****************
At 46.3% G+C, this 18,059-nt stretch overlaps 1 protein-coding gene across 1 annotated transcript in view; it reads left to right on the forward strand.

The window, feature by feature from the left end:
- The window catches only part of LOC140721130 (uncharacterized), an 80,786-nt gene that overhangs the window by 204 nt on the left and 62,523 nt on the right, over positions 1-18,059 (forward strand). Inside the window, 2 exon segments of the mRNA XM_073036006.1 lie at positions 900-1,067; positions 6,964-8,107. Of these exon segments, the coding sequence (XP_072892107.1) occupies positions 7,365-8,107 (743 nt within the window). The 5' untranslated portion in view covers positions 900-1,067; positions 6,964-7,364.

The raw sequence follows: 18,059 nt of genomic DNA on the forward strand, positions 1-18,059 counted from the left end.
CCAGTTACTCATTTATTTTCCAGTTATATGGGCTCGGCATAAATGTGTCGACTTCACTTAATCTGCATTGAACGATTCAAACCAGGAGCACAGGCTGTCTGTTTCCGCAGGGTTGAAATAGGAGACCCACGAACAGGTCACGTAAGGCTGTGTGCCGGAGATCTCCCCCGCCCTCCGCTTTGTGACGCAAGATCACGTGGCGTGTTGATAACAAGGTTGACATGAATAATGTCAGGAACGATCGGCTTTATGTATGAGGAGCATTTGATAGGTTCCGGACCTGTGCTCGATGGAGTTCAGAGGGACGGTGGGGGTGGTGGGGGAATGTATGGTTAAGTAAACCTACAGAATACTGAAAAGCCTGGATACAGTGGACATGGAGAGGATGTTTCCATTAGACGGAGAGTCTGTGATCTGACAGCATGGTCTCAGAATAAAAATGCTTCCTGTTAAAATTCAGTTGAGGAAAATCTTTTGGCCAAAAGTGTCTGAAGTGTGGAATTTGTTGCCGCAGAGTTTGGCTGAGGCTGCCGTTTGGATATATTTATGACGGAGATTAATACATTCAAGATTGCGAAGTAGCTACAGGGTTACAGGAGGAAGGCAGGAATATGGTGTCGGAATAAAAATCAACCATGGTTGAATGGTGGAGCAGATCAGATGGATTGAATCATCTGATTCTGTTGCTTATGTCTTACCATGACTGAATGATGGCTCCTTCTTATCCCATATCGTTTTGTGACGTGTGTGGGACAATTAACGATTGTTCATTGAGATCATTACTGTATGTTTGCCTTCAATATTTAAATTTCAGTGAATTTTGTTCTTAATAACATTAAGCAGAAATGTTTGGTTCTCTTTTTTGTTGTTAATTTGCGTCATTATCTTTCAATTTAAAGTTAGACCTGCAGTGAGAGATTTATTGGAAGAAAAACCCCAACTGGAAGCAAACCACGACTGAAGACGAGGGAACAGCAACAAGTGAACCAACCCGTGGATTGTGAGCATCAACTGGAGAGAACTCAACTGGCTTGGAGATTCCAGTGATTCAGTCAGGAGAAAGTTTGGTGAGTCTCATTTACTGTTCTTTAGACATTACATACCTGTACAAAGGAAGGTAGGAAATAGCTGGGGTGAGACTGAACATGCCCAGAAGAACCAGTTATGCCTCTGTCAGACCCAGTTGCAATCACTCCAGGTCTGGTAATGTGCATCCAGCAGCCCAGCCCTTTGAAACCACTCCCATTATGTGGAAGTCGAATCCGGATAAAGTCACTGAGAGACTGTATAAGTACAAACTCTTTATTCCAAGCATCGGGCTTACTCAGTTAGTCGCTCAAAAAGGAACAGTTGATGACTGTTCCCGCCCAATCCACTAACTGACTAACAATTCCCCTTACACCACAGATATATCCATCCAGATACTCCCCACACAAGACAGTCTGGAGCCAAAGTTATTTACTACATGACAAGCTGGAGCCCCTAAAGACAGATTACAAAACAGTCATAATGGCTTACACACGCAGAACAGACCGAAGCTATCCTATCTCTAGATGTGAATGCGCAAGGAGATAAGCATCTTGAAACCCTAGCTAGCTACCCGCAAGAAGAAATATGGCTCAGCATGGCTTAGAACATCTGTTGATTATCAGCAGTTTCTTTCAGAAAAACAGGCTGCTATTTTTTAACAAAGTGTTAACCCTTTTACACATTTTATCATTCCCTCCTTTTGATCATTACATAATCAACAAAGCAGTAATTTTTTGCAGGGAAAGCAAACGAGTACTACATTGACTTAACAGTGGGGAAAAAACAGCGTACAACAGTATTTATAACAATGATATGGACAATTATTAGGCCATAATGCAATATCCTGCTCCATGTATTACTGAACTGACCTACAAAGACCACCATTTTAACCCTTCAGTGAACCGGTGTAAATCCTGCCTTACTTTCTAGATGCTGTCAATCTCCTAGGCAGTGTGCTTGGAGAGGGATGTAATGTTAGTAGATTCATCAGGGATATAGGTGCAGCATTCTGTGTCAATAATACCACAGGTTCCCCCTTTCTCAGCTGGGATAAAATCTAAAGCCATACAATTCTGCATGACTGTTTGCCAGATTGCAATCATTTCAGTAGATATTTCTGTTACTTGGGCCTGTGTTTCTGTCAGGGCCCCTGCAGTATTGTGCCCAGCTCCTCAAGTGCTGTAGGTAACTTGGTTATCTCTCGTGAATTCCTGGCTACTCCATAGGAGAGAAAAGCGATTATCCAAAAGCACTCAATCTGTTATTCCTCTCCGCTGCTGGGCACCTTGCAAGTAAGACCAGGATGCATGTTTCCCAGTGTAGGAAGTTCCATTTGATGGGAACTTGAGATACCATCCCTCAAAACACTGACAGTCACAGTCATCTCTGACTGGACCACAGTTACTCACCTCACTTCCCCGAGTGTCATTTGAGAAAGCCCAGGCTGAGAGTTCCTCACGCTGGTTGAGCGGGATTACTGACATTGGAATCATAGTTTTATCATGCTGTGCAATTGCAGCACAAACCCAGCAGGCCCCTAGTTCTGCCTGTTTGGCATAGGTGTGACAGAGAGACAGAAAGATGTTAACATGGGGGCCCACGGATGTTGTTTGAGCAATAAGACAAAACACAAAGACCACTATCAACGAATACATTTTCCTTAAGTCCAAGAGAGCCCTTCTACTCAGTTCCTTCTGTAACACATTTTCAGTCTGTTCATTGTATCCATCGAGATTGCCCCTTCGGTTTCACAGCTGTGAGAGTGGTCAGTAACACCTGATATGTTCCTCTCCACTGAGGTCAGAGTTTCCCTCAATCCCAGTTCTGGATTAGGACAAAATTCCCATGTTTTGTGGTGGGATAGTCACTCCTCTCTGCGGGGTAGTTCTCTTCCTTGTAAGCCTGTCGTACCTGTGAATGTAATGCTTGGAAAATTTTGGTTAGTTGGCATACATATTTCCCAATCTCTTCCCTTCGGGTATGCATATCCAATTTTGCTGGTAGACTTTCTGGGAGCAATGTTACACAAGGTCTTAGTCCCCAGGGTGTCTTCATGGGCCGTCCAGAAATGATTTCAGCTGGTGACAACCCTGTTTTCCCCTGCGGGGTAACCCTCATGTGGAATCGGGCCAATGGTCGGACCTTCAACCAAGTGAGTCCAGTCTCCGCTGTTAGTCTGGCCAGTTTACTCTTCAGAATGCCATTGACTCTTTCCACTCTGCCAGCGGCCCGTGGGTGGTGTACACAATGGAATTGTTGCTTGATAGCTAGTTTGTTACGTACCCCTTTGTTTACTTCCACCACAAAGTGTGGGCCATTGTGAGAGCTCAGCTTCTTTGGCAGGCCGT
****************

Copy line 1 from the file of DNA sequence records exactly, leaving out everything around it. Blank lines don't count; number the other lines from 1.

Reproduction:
At 46.3% G+C, this 18,059-nt stretch overlaps 1 protein-coding gene across 1 annotated transcript in view; it reads left to right on the forward strand.